Black Templars & Crimson Fists - N/A. They don't get a damn thing here.
So, out of the five chapters advertised on the back (and seven listed with any rules) only one actually showed up with any fun new relics. It's definitely a good time to be a Salamanders fan apparently.
So, what do the sons of Vulkan get given how many other chapters were effectively given the shaft? A lot of good stuff actually, and some very fun killy-type wargear indeed.
Drake-Smiter - Apparently built in envy of the Space Wolves and their railgun-round strength hammers, this one basically equips your character with point blank annihilation. No, seriously, you're given the option to swap out all the model's normal attacks in favour of a single Strength D hit, along with having all the benefits of master-crafted rules.
Yeah, there's a reason some people argue it's pointless to have a Shadowsword these days. Apparently every-bloody-army is strolling about with at least a single Strength D major weapon per list. While it's well priced and is far from poorly balanced all things considered, you do have to wonder where they'll draw the line with this stuff.
Nocturne's Fury - Now, this one is actually very fun indeed, and the sort of thing many armies could do with adding more of. You see, it's not something you hand over to an HQ choice, but instead something you give to anyone who can wield a special weapon (meltagun, flamer etc) and see how much damage they can do. So, what is it? It's a S4 AP4 flamer which can either fire as normal, or can blast away with a Heavy 1 Torrent. While some rather dubiously worded rules mean you can have the Legion of the Damned carrying this thing, imagine the sheer hilarity on offer by handing this over to a Bike Squadron or Sternguard unit in the right place. It's a one shot weapon for sure, but you only need to fire once to make up its full cost.
The Salamander's Mantle - This is the requisite durability buffing item, intended for those worried about losing their big expensive commander to an odd lascannon. Apply it directly to the model and it instantly gains the Eternal Warrior rule, ripe for being paired up with a Storm Shield for a 3++ save.
The Tome of Vel'cona - If you've not guessed from the name, this is the Librarian specific one. Give him this and he instantly gains the Molten Beam for no cost at all, and gains +1 Strength to his Pyromancy witchfires. Basically it's psychic napalm steroids.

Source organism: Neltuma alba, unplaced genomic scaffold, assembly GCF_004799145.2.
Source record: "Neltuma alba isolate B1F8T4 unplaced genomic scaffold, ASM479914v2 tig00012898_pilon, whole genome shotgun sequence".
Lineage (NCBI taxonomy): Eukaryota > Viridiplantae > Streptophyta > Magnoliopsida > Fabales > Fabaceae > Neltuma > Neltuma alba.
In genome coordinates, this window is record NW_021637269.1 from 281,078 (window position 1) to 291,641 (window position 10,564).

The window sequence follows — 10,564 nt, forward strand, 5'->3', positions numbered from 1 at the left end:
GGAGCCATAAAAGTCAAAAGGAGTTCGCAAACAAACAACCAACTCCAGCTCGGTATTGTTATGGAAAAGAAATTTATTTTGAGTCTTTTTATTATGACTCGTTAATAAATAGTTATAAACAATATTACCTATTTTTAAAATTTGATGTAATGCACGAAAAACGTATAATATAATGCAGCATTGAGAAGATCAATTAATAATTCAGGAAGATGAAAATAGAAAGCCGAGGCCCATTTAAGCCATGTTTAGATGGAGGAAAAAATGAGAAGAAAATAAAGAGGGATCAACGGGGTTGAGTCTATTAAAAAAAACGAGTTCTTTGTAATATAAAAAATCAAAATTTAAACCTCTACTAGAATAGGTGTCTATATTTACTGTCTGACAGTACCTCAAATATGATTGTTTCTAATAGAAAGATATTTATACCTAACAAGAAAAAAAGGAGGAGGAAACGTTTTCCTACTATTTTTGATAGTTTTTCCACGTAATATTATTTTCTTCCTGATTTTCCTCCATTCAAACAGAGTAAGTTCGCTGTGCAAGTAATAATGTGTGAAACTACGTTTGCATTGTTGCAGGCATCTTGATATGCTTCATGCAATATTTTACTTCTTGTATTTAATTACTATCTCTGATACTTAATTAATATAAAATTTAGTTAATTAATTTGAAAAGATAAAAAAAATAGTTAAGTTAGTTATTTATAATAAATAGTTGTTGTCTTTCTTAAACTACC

Vulkan's Sigil - A rare example of a Chaplain exclusive option, this can be activated once per game to gain +1 attack for both him and the unit he is paired up with. What's notable is that this can be activated at any time, so while you can have it switch on during an assault phase, you can opt to hold it back for whatever reason. It's a minor thing but a nice bit of extra control at the end of the day.
Wrath of Prometheus - One of the better ranged relics we've seen, as it hits harder than a bolter and despite a hefty points cost it at least has a damage output to match that without going nuts. Along with having a 30" range, it's a master crafted weapon which is hitting at Strength 5 AP 4 and retains Rending as a special rule. Personally making it a storm bolter would have been a better choice for its price, but it's still a nice bonus weapon for a good HQ choice.
Honestly, despite a couple of reservations, this is probably one of the best relic lists on offer to the astartes armies. Really, it nicely balances out a lot of the options, retains quite a few intelligent choices and, besides the aforementioned Inferno Cannon hammer, it clearly knows where to draw the line. After so many other options on here were either ignored or just recycled, it's actually pleasantly surprising to find the only original material on offer is fairly high grade.
So, that's the units and relics of the codex. Not much to really say on the whole, and aside from the Salamanders and Contemptor, not much to really look at. There's nothing truly wrong so far on the whole, but it's still hard to see how Games Workshop are justifying the price of this codex. Perhaps we'll find out in our final part.